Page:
On our route to and from preschool, we run into some really great signs along the way. We pass by at least six BUMP signs, eight STOP signs, and about seven other interesting, “you’re coming upon some really crazy curves” signs. Because there is an opportunity for learning even on our everyday drive to school, today we more closely examined signs.
- Signs: Maddy and Owen have been spelling BUMP for well over a year now, since, like I said, we drive over six huge speed bumps a gazillion times a week. They usually yell, B-U-M-P, BUMP! each time we drive over the speed bump. Occasionally, they’ll add a S-T-O-P, STOP! if they are really into sign reading that day. Their yelling-spelling is really great, especially if I want their dozing baby sister to stay awake until I can get her home and put her in her crib. Their yelling-spelling is also cool, though, because it’s showing me that they are becoming aware of the many words around them.
Today, I focused on all of the signs we passed on our way to school so that my riders noticed the signs themselves and realized that signs communicate messages to us, even if the signs did not have words. We screamed the letters of BUMP and STOP and came up with as many rhyming words as we could. We tried to spell the rhyming words and laughed at the silly words they came up with as rhymes.
They asked me to read every single sign we came across, and we talked about why we need a BUS STOP AHEAD sign, a ROAD NARROWS sign, and SINGLE LANE BRIDGE sign. They were proud to explain a STOP AHEAD sign and the reasons it was there.
We talked about directions as we drove past the curvy road signs and they hollered, The road is curving! Mommy! Watch out! The road is curving again! Thank goodness someone put a sign there for you! I was reminded that I need to start on left and right, but that’s for another day. . .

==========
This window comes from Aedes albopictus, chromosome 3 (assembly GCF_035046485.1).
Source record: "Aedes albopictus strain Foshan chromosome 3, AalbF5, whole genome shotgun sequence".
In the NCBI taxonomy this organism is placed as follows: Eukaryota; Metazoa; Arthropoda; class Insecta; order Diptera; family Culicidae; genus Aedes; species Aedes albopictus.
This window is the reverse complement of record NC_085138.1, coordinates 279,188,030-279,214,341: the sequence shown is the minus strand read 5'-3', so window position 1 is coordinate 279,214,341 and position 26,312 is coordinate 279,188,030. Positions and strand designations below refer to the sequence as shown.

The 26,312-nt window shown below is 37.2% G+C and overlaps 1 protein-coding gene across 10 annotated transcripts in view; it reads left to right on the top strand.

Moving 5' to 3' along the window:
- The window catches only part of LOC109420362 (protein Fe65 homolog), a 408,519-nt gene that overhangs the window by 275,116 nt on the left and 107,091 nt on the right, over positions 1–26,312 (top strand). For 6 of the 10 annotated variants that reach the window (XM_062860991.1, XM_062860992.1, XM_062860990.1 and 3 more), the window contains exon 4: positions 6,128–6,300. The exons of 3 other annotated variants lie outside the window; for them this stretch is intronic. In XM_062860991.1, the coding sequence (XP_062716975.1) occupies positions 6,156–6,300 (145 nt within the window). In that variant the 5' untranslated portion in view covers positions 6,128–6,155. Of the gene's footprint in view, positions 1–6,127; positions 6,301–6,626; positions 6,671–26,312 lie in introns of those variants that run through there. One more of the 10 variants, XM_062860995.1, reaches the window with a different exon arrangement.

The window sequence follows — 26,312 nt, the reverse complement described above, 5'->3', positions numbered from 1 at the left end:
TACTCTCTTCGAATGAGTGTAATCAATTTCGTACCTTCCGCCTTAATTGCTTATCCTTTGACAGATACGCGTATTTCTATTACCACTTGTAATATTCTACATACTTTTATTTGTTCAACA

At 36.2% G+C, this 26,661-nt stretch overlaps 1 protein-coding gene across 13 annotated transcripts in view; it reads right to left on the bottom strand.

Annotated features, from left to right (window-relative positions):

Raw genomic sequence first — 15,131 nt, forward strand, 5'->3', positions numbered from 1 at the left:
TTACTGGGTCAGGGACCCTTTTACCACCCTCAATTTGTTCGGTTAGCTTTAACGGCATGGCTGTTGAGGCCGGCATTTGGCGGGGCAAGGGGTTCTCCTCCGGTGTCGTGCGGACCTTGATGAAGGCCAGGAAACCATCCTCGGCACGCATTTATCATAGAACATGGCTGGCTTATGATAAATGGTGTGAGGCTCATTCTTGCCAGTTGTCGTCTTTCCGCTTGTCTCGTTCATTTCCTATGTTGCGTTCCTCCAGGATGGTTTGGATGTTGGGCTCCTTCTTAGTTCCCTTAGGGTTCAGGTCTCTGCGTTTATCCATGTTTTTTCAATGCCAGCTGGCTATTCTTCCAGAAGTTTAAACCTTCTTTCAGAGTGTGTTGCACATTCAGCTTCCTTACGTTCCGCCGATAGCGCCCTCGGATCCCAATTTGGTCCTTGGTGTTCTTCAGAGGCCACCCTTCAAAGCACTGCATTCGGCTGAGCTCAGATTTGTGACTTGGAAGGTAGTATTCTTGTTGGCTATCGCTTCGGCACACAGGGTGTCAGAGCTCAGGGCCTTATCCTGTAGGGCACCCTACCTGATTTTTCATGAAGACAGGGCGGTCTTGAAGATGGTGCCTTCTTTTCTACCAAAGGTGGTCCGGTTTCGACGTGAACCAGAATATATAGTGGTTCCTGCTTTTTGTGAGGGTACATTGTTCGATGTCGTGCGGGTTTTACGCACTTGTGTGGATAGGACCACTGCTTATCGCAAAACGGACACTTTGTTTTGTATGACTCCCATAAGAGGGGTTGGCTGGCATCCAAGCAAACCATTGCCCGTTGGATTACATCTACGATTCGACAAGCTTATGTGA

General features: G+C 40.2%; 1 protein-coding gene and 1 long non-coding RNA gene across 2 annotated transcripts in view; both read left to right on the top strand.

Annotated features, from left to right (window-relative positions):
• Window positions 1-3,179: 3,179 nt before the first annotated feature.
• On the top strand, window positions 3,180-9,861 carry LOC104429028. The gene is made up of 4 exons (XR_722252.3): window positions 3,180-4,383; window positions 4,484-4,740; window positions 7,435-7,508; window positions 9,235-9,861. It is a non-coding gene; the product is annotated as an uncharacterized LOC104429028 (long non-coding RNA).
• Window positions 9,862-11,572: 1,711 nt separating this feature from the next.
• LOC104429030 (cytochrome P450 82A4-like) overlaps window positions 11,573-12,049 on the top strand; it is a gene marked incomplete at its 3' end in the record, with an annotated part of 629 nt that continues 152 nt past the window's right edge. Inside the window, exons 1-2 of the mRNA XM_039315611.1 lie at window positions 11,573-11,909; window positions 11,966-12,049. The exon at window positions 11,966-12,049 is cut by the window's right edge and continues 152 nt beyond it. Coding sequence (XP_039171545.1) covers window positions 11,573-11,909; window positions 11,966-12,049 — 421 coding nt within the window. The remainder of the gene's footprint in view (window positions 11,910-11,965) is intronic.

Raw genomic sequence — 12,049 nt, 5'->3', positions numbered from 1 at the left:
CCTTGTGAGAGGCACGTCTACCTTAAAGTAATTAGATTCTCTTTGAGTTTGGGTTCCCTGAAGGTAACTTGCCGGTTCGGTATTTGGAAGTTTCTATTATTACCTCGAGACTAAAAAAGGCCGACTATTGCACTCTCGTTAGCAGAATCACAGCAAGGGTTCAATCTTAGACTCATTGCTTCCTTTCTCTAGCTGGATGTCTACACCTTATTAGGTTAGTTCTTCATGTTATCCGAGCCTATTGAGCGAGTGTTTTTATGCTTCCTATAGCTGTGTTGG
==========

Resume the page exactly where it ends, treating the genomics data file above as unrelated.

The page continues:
As I made dinner later that day, I asked Owen if he would spell bump or stop for me on the refrigerator with the letter magnets. He started with bump, then he did stop. Pretty cool, even if he did yell the letters as he went.
By sheer luck (and I mean luck!), we picked up a perfect book match for today’s little lesson when we were at the library last week. Maddy brought it up to her room before bed as one she wanted me to read. It’s called Bus Stop, Bus Go! by Daniel Kirk, and it totally rocks. Daniel Kirk writes awesome books for children; the colors are bright, the pictures are funny, and the words have a catchy rhythm that all readers enjoy. (We love Dinosaur, Dinosaur; My Truck is Stuck; & Tugga Tugga Tugboat just to name a few.)
Bus Stop, Bus Go! is not only a hysterical story about a hamster who escapes from his cage and goes on a little school bus adventure, but the language Kirk uses is just plain smart. It’s packed both with rhyme and our word from today, stop. I felt teacher-giddy when I realized how perfect this book was to read tonight. Before I began, I asked them to remind me about the signs they read on the way to school today. Then I read the title and asked if Maddy or Owen could point to either the word, stop or go. Owen said, Hey! There’s stop! and I saw a little light in his eyes. They were both hooked even before I began. . .
Today was far, far from perfect, but this little part of today–the learning that happened with a clear connection to our every day drive to school–to me, is just plain awesome.
**It is important for children to become cognizant of the fact that they are learning to read, even if they are not always reading words on a page. Even recognizing that they can read the signs on the road or certain words on the cereal box will help build their confidence, increase their store of sight words, and encourage them to continue “searching” for things they can read every day.